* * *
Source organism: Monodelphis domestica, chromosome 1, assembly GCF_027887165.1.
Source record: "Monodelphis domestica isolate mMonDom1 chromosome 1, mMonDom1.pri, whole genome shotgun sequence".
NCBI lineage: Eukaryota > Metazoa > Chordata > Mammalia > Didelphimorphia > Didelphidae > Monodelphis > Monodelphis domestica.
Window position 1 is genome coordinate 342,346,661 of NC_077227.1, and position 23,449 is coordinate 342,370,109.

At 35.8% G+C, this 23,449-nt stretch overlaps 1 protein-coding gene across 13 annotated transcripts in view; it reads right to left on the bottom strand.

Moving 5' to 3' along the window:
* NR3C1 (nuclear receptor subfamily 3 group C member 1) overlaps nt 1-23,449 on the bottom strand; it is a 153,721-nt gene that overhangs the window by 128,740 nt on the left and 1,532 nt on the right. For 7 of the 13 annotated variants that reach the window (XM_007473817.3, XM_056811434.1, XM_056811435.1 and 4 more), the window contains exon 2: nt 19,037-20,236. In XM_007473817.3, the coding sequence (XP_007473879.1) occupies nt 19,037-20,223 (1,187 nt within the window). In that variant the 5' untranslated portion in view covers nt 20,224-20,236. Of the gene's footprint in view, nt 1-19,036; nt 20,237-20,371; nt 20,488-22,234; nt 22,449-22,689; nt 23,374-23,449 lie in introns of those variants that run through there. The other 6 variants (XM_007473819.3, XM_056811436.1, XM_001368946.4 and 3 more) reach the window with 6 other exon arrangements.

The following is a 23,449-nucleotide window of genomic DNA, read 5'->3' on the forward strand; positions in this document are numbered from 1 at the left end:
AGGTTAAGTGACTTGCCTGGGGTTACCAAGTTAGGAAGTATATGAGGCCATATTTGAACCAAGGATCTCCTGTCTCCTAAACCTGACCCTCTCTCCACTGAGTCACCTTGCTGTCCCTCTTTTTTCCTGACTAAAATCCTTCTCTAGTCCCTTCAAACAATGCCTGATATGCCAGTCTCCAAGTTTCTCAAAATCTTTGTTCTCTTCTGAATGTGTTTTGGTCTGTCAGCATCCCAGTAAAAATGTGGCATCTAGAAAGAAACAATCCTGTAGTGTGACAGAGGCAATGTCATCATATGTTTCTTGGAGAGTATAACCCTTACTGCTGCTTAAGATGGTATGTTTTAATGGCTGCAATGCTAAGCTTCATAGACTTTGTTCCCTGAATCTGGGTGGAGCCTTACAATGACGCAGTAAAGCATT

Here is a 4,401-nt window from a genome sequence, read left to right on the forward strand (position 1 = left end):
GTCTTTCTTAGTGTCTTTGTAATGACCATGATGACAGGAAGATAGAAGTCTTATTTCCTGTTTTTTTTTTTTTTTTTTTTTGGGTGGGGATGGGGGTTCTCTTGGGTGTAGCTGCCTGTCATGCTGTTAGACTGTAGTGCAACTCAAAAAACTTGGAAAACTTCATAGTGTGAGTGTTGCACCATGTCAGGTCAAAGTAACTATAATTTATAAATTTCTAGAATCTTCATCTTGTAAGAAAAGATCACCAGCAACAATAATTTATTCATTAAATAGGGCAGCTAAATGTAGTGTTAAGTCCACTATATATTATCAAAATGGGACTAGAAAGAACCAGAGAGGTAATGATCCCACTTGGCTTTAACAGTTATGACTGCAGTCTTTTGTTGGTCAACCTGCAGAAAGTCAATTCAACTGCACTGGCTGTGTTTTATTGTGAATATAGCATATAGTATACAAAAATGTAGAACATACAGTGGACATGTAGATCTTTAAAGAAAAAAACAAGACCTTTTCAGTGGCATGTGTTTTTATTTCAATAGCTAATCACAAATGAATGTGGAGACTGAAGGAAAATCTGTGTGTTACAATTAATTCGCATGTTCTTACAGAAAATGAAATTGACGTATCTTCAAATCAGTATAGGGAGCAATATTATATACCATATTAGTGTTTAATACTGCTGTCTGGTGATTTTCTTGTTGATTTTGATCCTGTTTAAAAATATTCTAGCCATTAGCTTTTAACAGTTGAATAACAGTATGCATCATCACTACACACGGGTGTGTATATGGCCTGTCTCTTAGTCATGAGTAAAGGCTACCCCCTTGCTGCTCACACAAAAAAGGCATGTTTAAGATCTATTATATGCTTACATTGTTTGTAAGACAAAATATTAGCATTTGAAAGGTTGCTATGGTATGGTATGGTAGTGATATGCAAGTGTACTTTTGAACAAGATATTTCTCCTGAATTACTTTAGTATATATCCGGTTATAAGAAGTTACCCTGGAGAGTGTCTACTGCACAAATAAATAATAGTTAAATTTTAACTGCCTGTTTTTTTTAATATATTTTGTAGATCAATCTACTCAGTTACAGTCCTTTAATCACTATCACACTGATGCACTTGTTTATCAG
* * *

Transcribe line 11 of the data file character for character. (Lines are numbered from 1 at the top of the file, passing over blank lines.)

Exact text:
GTCTTTCTTAGTGTCTTTGTAATGACCATGATGACAGGAAGATAGAAGTCTTATTTCCTGTTTTTTTTTTTTTTTTTTTTTGGGTGGGGATGGGGGTTCTCTTGGGTGTAGCTGCCTGTCATGCTGTTAGACTGTAGTGCAACTCAAAAAACTTGGAAAACTTCATAGTGTGAGTGTTGCACCATGTCAGGTCAAAGTAACTATAATTTATAAATTTCTAGAATCTTCATCTTGTAAGAAAAGATCACCAGCAACAATAATTTATTCATTAAATAGGGCAGCTAAATGTAGTGTTAAGTCCACTATATATTATCAAAATGGGACTAGAAAGAACCAGAGAGGTAATGATCCCACTTGGCTTTAACAGTTATGACTGCAGTCTTTTGTTGGTCAACCTGCAGAAAGTCAATTCAACTGCACTGGCTGTGTTTTATTGTGAATATAGCATATAGTATACAAAAATGTAGAACATACAGTGGACATGTAGATCTTTAAAGAAAAAAACAAGACCTTTTCAGTGGCATGTGTTTTTATTTCAATAGCTAATCACAAATGAATGTGGAGACTGAAGGAAAATCTGTGTGTTACAATTAATTCGCATGTTCTTACAGAAAATGAAATTGACGTATCTTCAAATCAGTATAGGGAGCAATATTATATACCATATTAGTGTTTAATACTGCTGTCTGGTGATTTTCTTGTTGATTTTGATCCTGTTTAAAAATATTCTAGCCATTAGCTTTTAACAGTTGAATAACAGTATGCATCATCACTACACACGGGTGTGTATATGGCCTGTCTCTTAGTCATGAGTAAAGGCTACCCCCTTGCTGCTCACACAAAAAAGGCATGTTTAAGATCTATTATATGCTTACATTGTTTGTAAGACAAAATATTAGCATTTGAAAGGTTGCTATGGTATGGTATGGTAGTGATATGCAAGTGTACTTTTGAACAAGATATTTCTCCTGAATTACTTTAGTATATATCCGGTTATAAGAAGTTACCCTGGAGAGTGTCTACTGCACAAATAAATAATAGTTAAATTTTAACTGCCTGTTTTTTTTAATATATTTTGTAGATCAATCTACTCAGTTACAGTCCTTTAATCACTATCACACTGATGCACTTGTTTATCAG